It's been 40 years since the U.S. ended its involvement in the Vietnam War, and yet payments for the conflict are still rising.

Now   above $22 billion annually, Vietnam compensation costs are roughly   twice the size of the FBI's annual budget. And while many disabled  Vietnam vets have been compensated for post-traumatic stress disorder, hearing loss or general wounds, other ailments are positioning the war to have large costs even after veterans die.

Based on an  uncertain  link to the defoliant Agent Orange that was used in Vietnam,  federal  officials approved diabetes a decade ago as an ailment that  qualifies  for cash compensation — and it is now the most compensated  ailment for  Vietnam vets.

The VA also recently included heart disease among  the Vietnam medical problems that qualify, and the agency  is seeing  thousands of new claims for that condition.


If  history is any judge, the U.S. government will be paying for the  Iraq  and Afghanistan wars for the next century as service members and  their  families grapple with the sacrifices of combat.

An  Associated  Press analysis of federal payment records found that the  government is  still making monthly payments to relatives of Civil War  veterans — 148  years after the conflict ended.

At the 10-year anniversary of  the start of the Iraq War, more than $40 billion a  year is going to  compensate veterans and survivors from the  Spanish-American War from 1898, World War I and II, the Korean War, the  Vietnam War, the two Iraq  campaigns and the Afghanistan conflict. And  those costs are rising  rapidly.

U.S. Sen. Patty Murray said such expenses should remind the nation about war's long-lasting financial toll.

"When  we decide to go to war, we have to consciously be also thinking about   the cost," said Murray, D-Wash., adding that her WWII veteran father's   disability benefits helped feed their family.

With  greater numbers of troops surviving combat injuries because of   improvements in battlefield medicine and technology, the costs of   disability payments are set to rise much higher.


So  far, the wars in Iraq, Afghanistan and the first Persian Gulf conflict in the early 1990s are costing about $12 billion a year to compensate   those who have left military service or family members of those who  have  died.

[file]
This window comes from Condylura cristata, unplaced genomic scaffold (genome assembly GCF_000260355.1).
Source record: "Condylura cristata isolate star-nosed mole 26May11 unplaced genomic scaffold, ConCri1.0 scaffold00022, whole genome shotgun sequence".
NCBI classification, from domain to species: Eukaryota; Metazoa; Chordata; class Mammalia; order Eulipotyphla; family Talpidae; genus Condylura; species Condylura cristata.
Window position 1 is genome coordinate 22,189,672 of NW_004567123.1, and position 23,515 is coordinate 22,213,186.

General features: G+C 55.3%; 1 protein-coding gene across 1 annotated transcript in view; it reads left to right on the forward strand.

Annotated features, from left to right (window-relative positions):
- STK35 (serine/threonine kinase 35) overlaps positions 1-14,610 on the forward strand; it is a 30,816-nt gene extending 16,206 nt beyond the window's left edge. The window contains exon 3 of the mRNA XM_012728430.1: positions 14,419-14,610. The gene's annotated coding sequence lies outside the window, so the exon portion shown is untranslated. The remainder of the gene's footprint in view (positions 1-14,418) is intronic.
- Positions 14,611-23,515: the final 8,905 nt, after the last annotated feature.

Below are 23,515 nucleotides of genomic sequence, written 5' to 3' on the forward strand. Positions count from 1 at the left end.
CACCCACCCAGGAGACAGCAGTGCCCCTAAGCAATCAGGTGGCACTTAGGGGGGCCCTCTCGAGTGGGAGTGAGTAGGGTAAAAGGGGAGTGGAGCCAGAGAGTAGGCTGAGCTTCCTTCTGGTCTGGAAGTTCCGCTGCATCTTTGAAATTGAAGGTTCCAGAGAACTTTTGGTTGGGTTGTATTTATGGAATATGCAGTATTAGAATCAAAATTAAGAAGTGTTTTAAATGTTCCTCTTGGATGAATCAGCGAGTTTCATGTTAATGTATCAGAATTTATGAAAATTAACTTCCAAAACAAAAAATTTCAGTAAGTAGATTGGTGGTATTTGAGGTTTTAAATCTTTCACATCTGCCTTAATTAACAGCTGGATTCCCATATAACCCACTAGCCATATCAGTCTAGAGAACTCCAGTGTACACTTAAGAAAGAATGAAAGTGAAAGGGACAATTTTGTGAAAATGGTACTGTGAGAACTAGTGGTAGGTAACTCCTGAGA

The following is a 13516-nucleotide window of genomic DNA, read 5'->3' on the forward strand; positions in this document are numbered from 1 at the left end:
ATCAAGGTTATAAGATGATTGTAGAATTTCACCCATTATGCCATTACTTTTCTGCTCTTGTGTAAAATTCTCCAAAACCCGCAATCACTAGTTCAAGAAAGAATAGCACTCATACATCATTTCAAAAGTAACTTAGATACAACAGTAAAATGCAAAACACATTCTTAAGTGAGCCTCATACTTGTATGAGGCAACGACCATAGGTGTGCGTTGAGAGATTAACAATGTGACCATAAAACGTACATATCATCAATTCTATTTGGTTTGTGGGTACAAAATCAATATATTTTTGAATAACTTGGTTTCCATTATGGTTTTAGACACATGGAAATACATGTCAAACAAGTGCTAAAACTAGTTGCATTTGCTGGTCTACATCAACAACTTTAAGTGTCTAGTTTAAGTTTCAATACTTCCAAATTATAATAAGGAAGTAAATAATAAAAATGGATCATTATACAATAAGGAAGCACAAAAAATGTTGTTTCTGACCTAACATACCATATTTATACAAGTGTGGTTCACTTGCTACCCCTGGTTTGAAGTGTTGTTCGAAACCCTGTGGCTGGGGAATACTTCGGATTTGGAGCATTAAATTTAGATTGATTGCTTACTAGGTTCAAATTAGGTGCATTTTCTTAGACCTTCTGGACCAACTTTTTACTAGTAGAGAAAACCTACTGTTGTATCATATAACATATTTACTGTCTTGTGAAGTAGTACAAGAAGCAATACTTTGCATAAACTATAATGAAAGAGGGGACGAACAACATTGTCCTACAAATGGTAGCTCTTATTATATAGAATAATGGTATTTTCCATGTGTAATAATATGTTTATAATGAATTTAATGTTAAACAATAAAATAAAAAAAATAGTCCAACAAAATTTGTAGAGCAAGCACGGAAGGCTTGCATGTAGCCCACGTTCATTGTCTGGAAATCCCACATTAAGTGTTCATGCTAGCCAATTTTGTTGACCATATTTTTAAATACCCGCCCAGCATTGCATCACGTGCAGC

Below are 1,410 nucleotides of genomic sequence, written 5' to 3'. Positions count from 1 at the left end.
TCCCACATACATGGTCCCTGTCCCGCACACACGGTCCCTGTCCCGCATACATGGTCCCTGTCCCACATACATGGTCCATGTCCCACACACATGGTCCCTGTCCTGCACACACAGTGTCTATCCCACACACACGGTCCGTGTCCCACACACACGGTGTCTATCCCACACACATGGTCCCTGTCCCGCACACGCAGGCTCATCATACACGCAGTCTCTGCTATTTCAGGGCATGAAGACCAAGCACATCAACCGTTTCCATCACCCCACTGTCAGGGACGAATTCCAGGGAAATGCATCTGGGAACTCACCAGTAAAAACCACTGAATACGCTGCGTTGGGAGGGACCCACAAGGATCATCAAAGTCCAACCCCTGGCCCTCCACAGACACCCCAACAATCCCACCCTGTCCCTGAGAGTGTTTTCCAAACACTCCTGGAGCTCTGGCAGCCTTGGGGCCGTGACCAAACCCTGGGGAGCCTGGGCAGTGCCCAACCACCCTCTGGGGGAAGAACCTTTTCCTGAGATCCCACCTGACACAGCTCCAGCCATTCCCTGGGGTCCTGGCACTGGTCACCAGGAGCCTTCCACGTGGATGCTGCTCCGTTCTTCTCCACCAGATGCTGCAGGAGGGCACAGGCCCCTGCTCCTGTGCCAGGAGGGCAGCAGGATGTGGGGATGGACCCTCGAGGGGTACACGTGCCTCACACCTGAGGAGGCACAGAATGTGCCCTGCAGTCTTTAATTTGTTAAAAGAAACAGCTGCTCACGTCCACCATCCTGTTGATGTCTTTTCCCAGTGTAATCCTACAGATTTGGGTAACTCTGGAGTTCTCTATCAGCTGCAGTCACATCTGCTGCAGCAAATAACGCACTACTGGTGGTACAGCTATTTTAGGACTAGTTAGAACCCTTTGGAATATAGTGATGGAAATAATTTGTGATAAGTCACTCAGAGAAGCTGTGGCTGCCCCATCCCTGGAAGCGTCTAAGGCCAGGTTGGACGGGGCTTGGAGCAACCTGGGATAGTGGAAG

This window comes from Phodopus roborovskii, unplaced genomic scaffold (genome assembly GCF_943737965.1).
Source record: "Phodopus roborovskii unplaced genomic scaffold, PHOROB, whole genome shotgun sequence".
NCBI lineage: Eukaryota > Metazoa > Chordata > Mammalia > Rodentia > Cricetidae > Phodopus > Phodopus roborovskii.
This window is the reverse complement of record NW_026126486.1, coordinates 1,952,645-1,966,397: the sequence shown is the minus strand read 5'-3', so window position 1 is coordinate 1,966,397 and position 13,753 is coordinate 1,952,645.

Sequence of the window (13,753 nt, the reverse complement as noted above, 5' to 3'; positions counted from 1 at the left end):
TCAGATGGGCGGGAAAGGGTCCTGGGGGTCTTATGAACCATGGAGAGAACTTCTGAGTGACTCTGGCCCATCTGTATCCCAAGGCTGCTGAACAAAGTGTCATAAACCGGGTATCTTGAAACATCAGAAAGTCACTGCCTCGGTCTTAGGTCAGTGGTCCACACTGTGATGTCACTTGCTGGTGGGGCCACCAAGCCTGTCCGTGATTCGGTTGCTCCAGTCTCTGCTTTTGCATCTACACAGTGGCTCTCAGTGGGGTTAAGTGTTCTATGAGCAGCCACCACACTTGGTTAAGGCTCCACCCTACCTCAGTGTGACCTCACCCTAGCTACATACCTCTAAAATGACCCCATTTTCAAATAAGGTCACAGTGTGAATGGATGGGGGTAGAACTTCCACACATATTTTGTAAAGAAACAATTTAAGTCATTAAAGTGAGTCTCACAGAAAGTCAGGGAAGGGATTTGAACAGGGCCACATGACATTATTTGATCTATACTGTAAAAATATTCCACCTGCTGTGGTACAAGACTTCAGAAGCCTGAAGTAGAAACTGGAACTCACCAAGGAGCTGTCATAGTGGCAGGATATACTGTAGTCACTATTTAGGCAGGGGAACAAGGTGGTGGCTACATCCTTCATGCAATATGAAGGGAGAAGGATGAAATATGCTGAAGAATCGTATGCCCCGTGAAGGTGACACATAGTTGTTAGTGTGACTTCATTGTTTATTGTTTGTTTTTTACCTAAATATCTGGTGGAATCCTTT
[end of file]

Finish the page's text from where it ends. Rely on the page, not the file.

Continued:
Those post-service compensation costs have totaled  more than $50 billion since 2003, not including expenses of medical  care and  other benefits provided to veterans, and are poised to grow  for many  years to come.

The new veterans are filing for  disabilities at  historic rates, with about 45 percent of those from  Iraq and Afghanistan  seeking compensation for injuries. Many are  seeking compensation for a  variety of ailments at once.

Experts see a variety of factors  driving that surge, including a bad economy that's led more jobless  veterans to seek the financial benefits they've  earned, troops who  survive wounds of war, and more awareness about  head trauma and mental  health.


Recent events involving US war "Interventions" and the incredibly out of  control nature of the Military Industrial Complex have demonstrated  their danger, their folly and their contribution to the largest national  debt ever to grace the face of the earth.

Alternatives to war in terms of scientific advancement not only are required, but are in progress. The war makers are broke and operating on world credit subject to world approval.

Wednesday, January 01, 2014

What is a True Personal Story of Yours that People Have a Hard Time Believing?

Control Tower at Tan Son Nhut Air Base in Saigon after the Tet Offensive - Photo by Anthony G. Borra
On a layover weather delay in route from Washington National to Houston I began a conversation with a Vietnamese gentleman who was also delayed.  We had common interests in business and as former soldiers.  

During the course of our conversation I learned he was an executive with a casino operation in the US and had immigrated in the late 70's from Saigon. 

We further established that we had been on opposite sides of the US/Vietnam conflict and had more than likely been firing our weapons at each other during the Tet Offensive in January of 1968. 

We both had too many details of the battle near Tan Son Nhut Air Base  for it to be any form of coincidence.

Tet Offensive

When we arrived at Houston, he bought me a meal and we became friends. We are still in touch today.

Saturday, December 21, 2013

Quora Top Writer 2013 Award


A Neat Award from Quora. Quill and Ink badge on Quora profile and a fleece jacket with emblem.

This year's class includes 650 writers representing over 40 countries.

Click on page linked below for quill and ink badge to view details. 
(no registration required).

Wednesday, December 18, 2013

Sunday, December 01, 2013

The US Army's Future Mission is Vague, Leaving Industry with Little Direction

                                                              Photo "Go Army. com"